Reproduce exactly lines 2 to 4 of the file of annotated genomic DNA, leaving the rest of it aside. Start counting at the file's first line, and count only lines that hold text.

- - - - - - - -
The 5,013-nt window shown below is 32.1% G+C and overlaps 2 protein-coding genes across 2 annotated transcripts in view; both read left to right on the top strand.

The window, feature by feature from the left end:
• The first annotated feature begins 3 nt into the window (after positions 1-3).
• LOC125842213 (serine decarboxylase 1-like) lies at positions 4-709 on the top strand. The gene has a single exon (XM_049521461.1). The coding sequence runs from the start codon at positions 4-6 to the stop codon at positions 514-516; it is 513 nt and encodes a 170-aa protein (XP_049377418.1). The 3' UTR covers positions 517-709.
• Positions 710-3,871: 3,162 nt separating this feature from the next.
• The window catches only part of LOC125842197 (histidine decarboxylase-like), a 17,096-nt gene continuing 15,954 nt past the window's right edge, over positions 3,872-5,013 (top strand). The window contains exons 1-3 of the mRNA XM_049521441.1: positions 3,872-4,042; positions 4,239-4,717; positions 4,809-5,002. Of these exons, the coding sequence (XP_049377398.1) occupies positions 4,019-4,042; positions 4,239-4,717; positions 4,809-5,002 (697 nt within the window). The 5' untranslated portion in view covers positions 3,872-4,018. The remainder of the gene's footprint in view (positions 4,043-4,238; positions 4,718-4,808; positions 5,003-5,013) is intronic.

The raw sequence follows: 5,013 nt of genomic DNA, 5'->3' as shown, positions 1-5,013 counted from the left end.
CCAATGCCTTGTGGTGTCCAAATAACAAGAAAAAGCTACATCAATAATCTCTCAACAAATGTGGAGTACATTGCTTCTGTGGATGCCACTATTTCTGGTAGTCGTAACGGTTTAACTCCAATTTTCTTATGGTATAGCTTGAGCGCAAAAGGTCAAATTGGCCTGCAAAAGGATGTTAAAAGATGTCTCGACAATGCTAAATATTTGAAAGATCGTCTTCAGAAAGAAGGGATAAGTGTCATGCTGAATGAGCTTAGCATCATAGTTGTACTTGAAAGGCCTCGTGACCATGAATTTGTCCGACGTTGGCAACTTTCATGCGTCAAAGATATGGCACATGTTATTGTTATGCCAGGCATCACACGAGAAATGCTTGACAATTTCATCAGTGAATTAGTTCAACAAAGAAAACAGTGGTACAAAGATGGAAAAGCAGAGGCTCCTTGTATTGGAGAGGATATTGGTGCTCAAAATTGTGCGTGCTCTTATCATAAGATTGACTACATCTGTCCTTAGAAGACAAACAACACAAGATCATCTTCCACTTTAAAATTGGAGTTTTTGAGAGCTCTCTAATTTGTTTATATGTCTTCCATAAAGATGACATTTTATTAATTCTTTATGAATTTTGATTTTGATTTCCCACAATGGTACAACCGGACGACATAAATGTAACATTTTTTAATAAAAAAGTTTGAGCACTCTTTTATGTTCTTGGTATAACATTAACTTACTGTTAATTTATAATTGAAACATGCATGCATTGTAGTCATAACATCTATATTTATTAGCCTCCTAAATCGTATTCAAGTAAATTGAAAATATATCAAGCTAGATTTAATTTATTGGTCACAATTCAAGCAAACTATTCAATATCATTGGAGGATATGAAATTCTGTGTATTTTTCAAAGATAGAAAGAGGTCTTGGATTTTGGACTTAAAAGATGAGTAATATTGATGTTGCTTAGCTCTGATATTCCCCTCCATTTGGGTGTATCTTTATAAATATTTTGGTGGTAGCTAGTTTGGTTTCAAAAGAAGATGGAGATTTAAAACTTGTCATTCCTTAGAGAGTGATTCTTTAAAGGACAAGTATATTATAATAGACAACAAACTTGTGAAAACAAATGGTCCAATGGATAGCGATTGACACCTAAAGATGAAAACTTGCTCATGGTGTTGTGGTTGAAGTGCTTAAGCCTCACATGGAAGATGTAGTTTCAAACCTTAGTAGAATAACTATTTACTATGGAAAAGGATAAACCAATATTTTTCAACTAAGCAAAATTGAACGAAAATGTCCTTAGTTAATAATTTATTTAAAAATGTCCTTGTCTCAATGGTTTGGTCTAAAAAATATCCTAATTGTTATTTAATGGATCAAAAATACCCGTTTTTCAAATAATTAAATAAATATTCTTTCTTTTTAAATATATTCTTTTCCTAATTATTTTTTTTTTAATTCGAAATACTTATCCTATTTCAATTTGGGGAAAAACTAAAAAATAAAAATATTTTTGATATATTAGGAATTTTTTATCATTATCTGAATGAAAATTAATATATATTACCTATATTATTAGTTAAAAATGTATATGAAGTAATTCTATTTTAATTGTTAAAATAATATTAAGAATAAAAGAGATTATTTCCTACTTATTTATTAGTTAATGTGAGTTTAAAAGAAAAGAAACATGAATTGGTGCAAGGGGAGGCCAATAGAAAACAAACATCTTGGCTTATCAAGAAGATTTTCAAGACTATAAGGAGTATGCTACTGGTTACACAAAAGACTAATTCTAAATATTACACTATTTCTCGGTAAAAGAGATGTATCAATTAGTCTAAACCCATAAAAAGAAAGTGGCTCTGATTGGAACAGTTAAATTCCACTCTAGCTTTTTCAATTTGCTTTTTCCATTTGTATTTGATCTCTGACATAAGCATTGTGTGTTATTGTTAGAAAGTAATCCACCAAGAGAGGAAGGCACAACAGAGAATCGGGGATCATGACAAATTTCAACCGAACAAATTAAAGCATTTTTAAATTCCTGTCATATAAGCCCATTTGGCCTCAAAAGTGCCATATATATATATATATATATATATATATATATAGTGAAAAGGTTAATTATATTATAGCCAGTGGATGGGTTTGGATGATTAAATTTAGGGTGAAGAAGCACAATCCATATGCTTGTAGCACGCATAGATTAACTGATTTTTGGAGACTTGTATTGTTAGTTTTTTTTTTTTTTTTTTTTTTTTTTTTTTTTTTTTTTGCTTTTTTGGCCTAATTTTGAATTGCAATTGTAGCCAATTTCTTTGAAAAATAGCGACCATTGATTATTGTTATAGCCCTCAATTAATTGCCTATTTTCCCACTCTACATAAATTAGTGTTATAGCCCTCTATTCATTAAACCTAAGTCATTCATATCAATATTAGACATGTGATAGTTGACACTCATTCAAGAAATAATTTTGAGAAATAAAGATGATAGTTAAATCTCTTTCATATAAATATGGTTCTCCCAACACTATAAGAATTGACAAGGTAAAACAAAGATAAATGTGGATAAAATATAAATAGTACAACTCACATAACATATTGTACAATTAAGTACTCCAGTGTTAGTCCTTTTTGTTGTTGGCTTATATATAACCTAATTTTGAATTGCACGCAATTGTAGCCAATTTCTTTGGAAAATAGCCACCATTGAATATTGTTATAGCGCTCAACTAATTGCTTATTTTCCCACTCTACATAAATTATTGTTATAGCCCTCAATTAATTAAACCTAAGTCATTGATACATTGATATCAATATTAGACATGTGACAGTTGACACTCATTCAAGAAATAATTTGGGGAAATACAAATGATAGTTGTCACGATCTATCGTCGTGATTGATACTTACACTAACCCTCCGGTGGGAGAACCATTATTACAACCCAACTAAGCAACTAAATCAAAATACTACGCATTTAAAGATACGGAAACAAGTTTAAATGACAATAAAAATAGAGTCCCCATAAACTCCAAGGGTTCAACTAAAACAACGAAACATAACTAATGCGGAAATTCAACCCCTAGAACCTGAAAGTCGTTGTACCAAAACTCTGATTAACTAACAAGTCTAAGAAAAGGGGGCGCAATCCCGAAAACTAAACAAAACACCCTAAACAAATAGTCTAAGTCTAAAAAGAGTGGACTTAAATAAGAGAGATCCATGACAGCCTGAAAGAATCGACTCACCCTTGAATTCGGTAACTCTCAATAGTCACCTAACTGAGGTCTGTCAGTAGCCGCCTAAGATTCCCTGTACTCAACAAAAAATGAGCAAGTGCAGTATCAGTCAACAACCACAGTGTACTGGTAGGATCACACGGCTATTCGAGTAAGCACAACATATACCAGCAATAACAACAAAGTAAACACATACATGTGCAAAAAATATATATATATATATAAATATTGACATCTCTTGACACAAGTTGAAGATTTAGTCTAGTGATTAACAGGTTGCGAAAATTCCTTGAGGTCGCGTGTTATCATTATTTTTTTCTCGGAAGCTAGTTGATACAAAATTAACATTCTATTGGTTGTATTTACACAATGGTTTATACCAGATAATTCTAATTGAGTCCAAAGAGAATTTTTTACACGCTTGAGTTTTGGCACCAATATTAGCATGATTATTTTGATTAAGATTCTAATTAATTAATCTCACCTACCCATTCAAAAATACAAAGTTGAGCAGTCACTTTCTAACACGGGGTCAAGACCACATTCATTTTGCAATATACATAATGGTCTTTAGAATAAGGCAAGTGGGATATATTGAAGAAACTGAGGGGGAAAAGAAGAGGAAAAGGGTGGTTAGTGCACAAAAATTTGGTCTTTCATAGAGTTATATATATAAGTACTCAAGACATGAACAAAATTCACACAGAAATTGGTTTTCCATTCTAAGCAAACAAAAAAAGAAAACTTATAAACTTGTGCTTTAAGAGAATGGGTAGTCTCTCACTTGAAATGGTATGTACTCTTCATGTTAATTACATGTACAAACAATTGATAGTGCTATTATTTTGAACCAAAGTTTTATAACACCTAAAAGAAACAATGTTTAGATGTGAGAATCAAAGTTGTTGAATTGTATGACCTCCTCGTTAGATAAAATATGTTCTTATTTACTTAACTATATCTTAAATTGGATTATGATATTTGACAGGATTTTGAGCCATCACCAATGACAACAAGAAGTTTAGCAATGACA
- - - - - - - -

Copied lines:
The window, feature by feature from the left end:
• The first annotated feature begins 3 nt into the window (after positions 1-3).
• LOC125842213 (serine decarboxylase 1-like) lies at positions 4-709 on the top strand. The gene has a single exon (XM_049521461.1). The coding sequence runs from the start codon at positions 4-6 to the stop codon at positions 514-516; it is 513 nt and encodes a 170-aa protein (XP_049377418.1). The 3' UTR covers positions 517-709.